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Mysterious, Majestic Moths at the Museum

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On Exhibit posts

Most moth species are very small and are active only at night, so we don't often get to examine them up close. But in Winged Tapestries: Moths at Large, a special exhibition of oversized prints by Canadian artist Jim des Rivières, visitors can pore over the insects in glorious detail. 

Enjoy a sampling of images here, but, for the full effect of these much-magnified, super-saturated images, come to the Museum to view them in person. 

Though exotic-looking at first glance, all 31 species featured in the exhibition are relatively common, and all are from North America. In life, the wings of the cecropia moth, below, measure about 6 inches across, making it one of the continent’s largest native species.

Cecropia moth
Cecropia moth
© Jim des Rivières


The largest three prints in the exhibition measure 3 feet high and 80 inches wide—about the width of some New York City subway cars.

Polyphemus moth
Polyphemus moths (Antheraea polyphemus), like other members of the giant silkworm family, have wingspans of up to 6 inches.
© Jim des Rivières


During the day, most moth species hold still—“they are very good hiders,” says des Rivières. They also fold their four wings back over their bodies, often hiding spectacular coloration underneath. Below is a banded tussock moth, with its wings folded back.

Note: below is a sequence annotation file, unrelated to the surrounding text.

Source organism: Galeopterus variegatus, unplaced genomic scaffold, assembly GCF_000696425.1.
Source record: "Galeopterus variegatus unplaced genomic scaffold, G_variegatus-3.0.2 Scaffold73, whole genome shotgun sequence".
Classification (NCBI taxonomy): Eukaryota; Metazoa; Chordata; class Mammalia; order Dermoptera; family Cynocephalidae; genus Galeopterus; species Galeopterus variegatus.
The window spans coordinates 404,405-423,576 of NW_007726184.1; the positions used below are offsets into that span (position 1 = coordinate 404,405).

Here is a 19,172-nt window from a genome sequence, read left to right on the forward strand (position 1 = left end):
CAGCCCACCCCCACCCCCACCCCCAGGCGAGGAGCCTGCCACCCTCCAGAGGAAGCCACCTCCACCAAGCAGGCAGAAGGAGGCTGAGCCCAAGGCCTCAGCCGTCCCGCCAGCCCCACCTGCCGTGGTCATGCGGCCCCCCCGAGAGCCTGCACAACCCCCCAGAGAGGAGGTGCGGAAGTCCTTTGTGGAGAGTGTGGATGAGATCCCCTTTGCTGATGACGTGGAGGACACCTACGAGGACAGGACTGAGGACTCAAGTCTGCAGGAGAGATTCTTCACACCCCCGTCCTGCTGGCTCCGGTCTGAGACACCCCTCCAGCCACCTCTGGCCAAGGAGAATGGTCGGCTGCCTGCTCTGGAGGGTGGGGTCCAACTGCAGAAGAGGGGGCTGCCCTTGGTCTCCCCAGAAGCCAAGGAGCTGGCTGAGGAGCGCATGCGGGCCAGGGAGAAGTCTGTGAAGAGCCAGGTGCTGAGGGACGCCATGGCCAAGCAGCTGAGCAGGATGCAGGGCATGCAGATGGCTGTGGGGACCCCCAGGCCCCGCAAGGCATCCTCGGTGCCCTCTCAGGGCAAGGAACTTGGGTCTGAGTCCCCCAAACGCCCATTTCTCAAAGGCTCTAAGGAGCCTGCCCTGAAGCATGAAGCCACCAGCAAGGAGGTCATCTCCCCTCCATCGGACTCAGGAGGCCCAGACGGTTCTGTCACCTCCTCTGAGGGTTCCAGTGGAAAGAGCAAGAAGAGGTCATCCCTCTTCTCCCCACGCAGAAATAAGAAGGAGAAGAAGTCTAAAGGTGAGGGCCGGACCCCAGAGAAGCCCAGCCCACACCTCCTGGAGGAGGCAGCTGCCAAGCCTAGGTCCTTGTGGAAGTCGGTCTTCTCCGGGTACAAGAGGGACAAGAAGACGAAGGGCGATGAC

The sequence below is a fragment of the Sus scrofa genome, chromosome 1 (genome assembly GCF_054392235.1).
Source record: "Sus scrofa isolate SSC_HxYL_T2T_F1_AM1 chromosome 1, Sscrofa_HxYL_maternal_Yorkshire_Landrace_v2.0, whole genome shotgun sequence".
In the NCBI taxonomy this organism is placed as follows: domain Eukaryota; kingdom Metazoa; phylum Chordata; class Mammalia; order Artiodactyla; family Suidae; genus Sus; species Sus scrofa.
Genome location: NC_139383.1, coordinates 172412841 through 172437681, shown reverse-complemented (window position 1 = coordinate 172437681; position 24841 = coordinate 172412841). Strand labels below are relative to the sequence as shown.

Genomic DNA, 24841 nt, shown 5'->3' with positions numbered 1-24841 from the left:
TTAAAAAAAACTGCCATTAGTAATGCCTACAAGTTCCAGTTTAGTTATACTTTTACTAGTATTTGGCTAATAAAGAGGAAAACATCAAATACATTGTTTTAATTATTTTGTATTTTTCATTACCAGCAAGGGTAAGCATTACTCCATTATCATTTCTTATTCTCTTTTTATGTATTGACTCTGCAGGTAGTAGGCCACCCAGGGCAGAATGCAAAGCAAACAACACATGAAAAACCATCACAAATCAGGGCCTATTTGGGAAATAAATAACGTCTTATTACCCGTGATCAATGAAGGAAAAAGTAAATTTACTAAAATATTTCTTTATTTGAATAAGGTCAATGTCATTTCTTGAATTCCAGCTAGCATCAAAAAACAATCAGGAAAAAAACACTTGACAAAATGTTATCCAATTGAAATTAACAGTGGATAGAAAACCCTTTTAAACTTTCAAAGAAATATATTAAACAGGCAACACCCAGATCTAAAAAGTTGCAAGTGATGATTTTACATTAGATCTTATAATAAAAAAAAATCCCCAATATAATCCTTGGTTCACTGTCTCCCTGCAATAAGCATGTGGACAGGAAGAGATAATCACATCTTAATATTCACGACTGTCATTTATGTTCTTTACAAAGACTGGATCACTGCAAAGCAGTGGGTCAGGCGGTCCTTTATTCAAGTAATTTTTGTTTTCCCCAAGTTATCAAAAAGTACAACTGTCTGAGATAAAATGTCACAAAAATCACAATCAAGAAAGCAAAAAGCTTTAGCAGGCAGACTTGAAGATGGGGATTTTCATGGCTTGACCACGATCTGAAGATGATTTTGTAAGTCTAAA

Banded tussock moth
Banded tussock moth
© Jim des Rivières


All moths have feathery or threadlike antennae, but in some species the males have far larger headgear. Why? To sense the pheromones of a fertile female, whose own antennae are small and thin. Note the difference in antennae in the two images of the male and female luna moths, below.

Male luna moth Jim des Rivieres
Luna moth, male
© Jim des Rivières



Luna moth, female, Jim des Rivieres
Luna moth, female
© Jim des Rivières

Moths are actually furry! Many species’ bodies and wings are covered in small scales, which are modified hairs. “Sometimes,” notes David Grimaldi, curator in the Division of Invertebrate Zoology at the Museum, “visitors go up to the prints and try to pet them—but please don't touch,” he adds. “Its just that the scans and prints are that detailed.”

Once-married underwing moth Jim des Rivieres
Once-married underwing moth
© Jim des Rivières

How were these stunning, much-magnifed images created?

Des Rivières, a photographer, collected the moths near a cabin in the woods not far from Ottawa, Canada, where he lives. Later, using a regular office scanner, he scanned the insects housed in a black box. “They are creatures of the night,” explains des Rivières, so a black background suits them. (For dayflying butterflies he uses a white background.) Then, he printed out the high-resolution images using a giant, 44-inch printer.

Winged Tapestries: Moths at Large, featuring the art of Jim des Rivières, is produced by the Canadian Museum of Nature, Ottawa, Canada. 

The presentation of Winged Tapestries at the American Museum of Natural History is made possible by the generosity of 
the Arthur Ross Foundation.